The next two weeks touched my soul in a way that was powerful and soothing all at once. At the end of each day, I would sit in a rocking chair in my room and sing through the musical work. At first, I felt intimated by the complexity of a few of the pieces. I was exhausted from the length of the days and the pains from the accident, and worried I didn't have the mental capacity to perform at the level expected of me. But something happened as I worked through the music. I began to feel immersed in feelings of peace and calm and fulfillment.

George Dyer rehearsing as "Gabriel"
It was a wonderful week, and the week that followed was even better. I got to know some really good people in the choir. I reveled in the beauty of the music when all of the parts sang together. I closed my eyes during a track sung entirely by the women in the choir and felt as if their harmony would lift me off the ground. 

Two weeks of practice culminated in rehearsals with the soloists. It was an honor to backup the likes of George Dyer, Melinda Lockwood DeBirk, Catherine Stambaugh, and Greg Pearson. But it also caused some problems.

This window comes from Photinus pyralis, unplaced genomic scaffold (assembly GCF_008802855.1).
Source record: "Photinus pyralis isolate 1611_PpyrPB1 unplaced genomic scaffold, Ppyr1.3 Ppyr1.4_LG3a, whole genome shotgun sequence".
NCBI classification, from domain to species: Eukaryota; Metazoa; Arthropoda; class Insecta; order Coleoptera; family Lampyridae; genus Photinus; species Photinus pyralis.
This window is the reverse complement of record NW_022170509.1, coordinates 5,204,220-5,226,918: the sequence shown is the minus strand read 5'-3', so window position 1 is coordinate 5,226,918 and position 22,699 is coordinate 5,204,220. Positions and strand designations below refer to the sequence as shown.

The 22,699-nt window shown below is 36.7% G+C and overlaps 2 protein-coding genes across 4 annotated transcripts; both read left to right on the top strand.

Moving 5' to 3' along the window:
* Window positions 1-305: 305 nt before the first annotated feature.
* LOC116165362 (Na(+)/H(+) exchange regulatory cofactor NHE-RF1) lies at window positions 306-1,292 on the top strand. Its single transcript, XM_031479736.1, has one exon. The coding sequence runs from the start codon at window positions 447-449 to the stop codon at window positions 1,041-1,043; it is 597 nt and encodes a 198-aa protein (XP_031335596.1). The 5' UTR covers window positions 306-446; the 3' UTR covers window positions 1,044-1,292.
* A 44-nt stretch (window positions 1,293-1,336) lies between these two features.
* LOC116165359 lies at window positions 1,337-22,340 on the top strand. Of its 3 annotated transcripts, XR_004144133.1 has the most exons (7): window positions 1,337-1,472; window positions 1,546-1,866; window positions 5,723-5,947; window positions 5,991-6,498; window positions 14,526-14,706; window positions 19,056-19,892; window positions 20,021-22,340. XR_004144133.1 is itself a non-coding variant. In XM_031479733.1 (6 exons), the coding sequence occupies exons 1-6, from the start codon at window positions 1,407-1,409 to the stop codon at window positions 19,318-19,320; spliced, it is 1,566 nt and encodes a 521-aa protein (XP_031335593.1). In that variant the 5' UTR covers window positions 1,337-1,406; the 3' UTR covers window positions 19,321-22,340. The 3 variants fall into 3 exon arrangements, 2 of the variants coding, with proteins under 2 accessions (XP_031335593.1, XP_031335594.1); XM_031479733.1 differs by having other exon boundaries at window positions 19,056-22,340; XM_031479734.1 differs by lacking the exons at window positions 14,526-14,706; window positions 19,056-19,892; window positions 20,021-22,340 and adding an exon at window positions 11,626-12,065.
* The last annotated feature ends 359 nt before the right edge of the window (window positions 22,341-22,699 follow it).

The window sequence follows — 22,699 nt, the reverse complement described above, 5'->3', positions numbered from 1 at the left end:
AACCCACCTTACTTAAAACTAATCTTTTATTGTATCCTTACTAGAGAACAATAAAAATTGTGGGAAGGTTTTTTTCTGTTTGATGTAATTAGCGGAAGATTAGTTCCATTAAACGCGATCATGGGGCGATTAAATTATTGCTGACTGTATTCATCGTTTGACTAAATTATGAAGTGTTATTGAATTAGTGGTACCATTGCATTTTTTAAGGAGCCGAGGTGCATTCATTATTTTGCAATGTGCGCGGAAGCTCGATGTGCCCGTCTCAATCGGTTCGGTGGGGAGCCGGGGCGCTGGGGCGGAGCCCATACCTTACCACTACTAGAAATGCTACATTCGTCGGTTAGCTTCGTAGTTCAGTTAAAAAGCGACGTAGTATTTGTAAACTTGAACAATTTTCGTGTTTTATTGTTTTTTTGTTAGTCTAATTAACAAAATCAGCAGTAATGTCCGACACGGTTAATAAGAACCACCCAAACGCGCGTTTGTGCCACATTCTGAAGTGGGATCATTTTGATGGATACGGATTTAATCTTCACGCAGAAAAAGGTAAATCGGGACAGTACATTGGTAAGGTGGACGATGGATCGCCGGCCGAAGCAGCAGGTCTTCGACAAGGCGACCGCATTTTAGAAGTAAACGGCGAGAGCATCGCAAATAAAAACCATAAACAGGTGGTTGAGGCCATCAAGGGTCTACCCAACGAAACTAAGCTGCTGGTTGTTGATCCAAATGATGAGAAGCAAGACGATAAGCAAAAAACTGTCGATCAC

Melissa Lockwood DeBirk rehearsing as "Mary"
By this stage of the game, the music was coming together so wonderfully I found myself drifting off, pondering the story of the birth of the Savior. From a spiritual standpoint, I was provided with new insights for which I will be forever grateful. But from a choral standpoint, I became so involved in the story and my own emotions I occasionally missed a vocal entrance. 

And although Gloria and the audience deserved vocal perfection from each of the performers - myself included - I somehow feel as if the mistakes induced by the music itself are a testament to just how powerful a work Lex has produced. When a piece of a music has the power to transport people back in time and make them feel as if they are present for the very events being portrayed (all of the words in Gloria are taken from the scriptures), something magical takes place. 

I still don't know if my music professor was right about truth set to music being more powerful than truth alone. But I do know that through Lex De Azevedo's Gloria, I came to a more intimate understanding of certain verities as true today as they were 2,000 years ago.

2012 GOP candidates pledge to repeal 'ObamaCare'